Roanoke, Va. – I recently returned from a fantastic experience that took place in a close, personal friend’s house where he lives in squalor and disease. When I walked in the front door, two cats escaped the house by running between my legs. I just stepped over them. The hot odor of sick animal piss, a cat’s territorial spray, hit me in the face immediately followed by the shrill cacophony of tiny dogs barking.
The humid, poorly-circulating air inflamed every sense as I fought the urge to swallow. My body only wanted to hurry up and accept the tainted air. Just stop fighting it. This is for hatesec, my dear friend.
My allergies seized violently – instantly – as I breathed in my first full breath of air. Pet dander drifted through the sunrays which beamed three thin slices of light through the dark, heavy foyer of my fellow real-journalist-for-a-big-news-outlet’s home. I bent over at the waist to pick up my PlayStation 3 and clear, liquid snot poured from my nose as if someone left the water running in a clogged bathroom sink.
Hatesec tossed me a Coke from the kitchen as he darted upstairs to his room, like he usually does, because it is the only place in the house , he says, that isn’t caked with cat feces and piss. So I made my way over the green, grimy living room carpet. I stepped on a Dungeons and Dragons guidebook, but took care not to kick any 20-sided dice under the couch. There was no telling what else might live under there.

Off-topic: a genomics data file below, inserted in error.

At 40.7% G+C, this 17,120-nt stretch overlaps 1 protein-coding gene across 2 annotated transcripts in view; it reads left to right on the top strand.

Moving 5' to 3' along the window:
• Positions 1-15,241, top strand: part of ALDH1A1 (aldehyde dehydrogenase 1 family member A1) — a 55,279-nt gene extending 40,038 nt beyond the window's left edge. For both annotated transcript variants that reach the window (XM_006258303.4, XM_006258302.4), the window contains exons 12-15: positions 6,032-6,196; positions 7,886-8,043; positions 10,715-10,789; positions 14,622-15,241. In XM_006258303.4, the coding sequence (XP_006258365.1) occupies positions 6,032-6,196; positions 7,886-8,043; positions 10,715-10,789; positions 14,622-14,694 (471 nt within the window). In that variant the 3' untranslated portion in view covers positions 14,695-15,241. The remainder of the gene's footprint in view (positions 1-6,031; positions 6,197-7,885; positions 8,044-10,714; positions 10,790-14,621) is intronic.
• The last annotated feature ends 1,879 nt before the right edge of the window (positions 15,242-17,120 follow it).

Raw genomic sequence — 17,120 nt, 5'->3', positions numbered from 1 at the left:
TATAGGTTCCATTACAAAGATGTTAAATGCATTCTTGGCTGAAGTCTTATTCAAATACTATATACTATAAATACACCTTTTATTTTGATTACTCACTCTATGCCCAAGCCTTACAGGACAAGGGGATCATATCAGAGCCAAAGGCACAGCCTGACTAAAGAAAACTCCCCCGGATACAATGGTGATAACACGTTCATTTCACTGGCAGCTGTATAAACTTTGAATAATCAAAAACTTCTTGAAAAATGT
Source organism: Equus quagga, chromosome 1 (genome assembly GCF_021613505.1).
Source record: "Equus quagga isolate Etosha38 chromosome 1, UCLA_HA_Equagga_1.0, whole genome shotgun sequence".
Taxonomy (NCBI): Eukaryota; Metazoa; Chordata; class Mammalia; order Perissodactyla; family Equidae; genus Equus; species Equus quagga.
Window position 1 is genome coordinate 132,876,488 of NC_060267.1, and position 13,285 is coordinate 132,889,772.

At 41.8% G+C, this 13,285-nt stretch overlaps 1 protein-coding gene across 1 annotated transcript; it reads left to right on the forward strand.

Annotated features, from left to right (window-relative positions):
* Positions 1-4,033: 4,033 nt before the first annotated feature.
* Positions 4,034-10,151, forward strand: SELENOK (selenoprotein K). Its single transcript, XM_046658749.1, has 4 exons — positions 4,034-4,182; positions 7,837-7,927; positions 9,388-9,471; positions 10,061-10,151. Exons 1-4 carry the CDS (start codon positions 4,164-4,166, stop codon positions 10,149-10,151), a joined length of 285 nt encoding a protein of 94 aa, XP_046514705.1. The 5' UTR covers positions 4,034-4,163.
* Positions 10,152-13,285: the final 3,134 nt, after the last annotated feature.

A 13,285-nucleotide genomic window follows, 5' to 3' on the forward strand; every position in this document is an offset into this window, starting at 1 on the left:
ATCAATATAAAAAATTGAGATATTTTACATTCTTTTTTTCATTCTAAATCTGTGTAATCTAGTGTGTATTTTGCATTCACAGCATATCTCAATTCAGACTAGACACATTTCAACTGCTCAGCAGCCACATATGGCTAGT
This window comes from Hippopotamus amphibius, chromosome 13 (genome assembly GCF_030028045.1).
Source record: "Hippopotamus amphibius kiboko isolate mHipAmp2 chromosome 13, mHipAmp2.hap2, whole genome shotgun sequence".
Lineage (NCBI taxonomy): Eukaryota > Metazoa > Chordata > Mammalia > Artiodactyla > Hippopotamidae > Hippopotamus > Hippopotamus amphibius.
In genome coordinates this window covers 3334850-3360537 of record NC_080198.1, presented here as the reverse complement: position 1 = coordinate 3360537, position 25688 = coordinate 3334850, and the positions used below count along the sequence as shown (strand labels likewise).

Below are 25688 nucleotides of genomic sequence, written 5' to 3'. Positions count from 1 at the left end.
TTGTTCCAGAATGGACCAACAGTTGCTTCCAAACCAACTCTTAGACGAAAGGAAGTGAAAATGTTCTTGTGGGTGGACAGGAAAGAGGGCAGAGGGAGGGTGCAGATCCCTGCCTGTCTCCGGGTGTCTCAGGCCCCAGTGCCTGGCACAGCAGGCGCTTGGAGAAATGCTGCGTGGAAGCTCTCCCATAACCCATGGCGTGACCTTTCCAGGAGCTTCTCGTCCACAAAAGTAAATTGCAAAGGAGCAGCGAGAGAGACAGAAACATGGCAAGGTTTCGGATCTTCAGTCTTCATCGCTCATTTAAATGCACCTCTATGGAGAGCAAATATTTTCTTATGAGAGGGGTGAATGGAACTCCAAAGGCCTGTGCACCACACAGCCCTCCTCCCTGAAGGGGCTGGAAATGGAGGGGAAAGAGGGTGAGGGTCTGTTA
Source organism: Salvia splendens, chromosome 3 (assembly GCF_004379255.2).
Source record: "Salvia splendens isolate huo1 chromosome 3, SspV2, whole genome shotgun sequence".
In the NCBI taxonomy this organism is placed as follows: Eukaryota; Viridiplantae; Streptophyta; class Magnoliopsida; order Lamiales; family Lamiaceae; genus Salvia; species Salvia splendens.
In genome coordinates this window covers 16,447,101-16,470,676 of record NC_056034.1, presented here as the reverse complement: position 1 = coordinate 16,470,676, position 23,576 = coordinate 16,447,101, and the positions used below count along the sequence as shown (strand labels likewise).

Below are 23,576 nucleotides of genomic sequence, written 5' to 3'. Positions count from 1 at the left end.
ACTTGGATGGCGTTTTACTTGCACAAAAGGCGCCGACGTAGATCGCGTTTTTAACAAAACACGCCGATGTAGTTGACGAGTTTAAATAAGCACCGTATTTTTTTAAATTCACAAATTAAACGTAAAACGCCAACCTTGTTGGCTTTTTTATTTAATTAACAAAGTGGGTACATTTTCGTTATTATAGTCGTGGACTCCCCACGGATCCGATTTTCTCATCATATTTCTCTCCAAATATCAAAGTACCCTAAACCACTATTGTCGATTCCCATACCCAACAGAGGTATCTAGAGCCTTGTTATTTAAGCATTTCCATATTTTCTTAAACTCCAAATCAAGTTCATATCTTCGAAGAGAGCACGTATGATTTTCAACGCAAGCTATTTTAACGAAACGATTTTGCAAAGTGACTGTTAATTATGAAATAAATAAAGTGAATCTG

As my unconscious mind beckoned in wonderment of how any dungeon master could relax in this mire, my eyes fell on a cat, whose long body stretched across the refrigerator, atop which – clearly in control as he surveys the house from his Frigidaire throne – the animal lay comfortable in a thick bed of its own sallow fur.
How harmful could the creature be? I wondered. This house was his territory. I could smell it.
Nah, it was a good house, though.